Teens across the country are ready and willing to serve as leaders in their communities. A 2011 survey conducted by the Boys & Girls Clubs of America supported by the Case Foundation and Nickelodeon shows America’s youth as recognizing the importance of civic engagement in their communities and the opportunity for education to help them achieve community needs and goals. The survey, “Teens Speak Up: A National Youth Survey on Civic Engagement and Citizenship,” was created for, and conducted by, teens across the country, giving teens a voice in identifying and addressing issues in their communities.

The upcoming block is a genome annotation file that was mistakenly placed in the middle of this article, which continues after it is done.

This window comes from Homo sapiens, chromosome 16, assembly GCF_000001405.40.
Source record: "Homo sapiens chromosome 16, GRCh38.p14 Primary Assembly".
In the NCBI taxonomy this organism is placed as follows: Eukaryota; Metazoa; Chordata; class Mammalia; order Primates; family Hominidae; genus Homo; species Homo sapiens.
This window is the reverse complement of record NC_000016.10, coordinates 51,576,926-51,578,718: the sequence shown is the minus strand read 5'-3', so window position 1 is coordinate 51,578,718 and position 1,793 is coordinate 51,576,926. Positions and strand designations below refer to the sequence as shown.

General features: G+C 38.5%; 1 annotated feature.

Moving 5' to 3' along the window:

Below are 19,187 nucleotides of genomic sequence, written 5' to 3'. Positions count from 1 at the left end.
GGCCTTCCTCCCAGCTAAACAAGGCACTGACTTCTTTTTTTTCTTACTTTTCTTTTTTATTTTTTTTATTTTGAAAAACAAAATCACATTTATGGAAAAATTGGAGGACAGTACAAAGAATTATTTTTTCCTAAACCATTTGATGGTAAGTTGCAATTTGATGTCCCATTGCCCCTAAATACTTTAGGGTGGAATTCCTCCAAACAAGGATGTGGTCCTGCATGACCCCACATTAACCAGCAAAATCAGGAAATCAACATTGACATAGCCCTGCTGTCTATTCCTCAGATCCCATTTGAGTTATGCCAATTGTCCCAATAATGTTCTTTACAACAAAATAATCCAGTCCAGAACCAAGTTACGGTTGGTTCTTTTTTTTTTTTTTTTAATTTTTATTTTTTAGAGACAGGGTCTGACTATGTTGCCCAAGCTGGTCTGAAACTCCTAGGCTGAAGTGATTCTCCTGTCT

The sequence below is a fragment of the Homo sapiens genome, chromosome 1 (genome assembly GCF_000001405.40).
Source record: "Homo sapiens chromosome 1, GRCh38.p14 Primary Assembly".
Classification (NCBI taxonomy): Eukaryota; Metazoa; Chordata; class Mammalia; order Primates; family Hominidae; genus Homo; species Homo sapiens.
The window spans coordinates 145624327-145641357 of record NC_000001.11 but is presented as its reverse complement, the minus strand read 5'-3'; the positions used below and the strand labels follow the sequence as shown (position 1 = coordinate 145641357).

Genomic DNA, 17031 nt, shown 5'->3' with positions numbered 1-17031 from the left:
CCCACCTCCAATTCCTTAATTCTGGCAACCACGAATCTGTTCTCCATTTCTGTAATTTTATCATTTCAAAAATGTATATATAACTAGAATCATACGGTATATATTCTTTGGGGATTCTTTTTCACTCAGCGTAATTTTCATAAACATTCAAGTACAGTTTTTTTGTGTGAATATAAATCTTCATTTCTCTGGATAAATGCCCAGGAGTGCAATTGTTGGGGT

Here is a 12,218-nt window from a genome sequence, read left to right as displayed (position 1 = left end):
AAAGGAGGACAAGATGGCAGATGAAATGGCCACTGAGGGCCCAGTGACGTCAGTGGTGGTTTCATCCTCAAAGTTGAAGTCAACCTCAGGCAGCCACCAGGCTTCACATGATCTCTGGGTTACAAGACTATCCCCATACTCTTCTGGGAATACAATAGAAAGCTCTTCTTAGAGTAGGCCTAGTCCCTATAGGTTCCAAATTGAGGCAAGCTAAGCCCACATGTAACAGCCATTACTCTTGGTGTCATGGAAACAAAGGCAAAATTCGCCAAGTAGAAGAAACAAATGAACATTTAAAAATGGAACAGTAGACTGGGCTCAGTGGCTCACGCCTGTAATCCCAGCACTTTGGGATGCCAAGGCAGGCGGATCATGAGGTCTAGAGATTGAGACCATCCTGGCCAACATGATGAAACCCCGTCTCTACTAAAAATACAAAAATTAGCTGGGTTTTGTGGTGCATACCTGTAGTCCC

The results of the survey paint a picture of a rather optimistic and engaged youth citizenry. For example:
Six out of ten teens think that it is important to serve as leaders in their community while still teenagers.
Two out of three teens believe they would learn more in the classroom if they had the opportunity to see how the principles they are taught work in their community.
Four out of five teens agree that going to college is necessary to achieve career goals.
But what does the rest of America do with this information? While teens admit they are ready to serve in their communities, the Case Foundation believes that youth activism begins with communities providing opportunities for engagement. “Government, educators, nonprofits, and corporations must collaborate to continue to find moments and mechanisms to give youth a voice and give them an opportunity to serve.”